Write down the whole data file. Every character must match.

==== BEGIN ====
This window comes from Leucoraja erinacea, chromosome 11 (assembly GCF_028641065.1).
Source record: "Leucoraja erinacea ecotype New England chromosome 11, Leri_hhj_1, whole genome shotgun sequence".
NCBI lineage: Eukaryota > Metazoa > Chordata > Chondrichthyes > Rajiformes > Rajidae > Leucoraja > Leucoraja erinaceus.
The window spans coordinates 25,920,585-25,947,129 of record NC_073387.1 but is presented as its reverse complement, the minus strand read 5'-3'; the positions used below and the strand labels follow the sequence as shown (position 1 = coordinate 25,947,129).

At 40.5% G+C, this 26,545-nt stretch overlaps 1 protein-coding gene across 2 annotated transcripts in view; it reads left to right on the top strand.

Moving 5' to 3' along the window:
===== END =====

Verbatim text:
This window comes from Leucoraja erinacea, chromosome 11 (assembly GCF_028641065.1).
Source record: "Leucoraja erinacea ecotype New England chromosome 11, Leri_hhj_1, whole genome shotgun sequence".
NCBI lineage: Eukaryota > Metazoa > Chordata > Chondrichthyes > Rajiformes > Rajidae > Leucoraja > Leucoraja erinaceus.
The window spans coordinates 25,920,585-25,947,129 of record NC_073387.1 but is presented as its reverse complement, the minus strand read 5'-3'; the positions used below and the strand labels follow the sequence as shown (position 1 = coordinate 25,947,129).

At 40.5% G+C, this 26,545-nt stretch overlaps 1 protein-coding gene across 2 annotated transcripts in view; it reads left to right on the top strand.

Moving 5' to 3' along the window: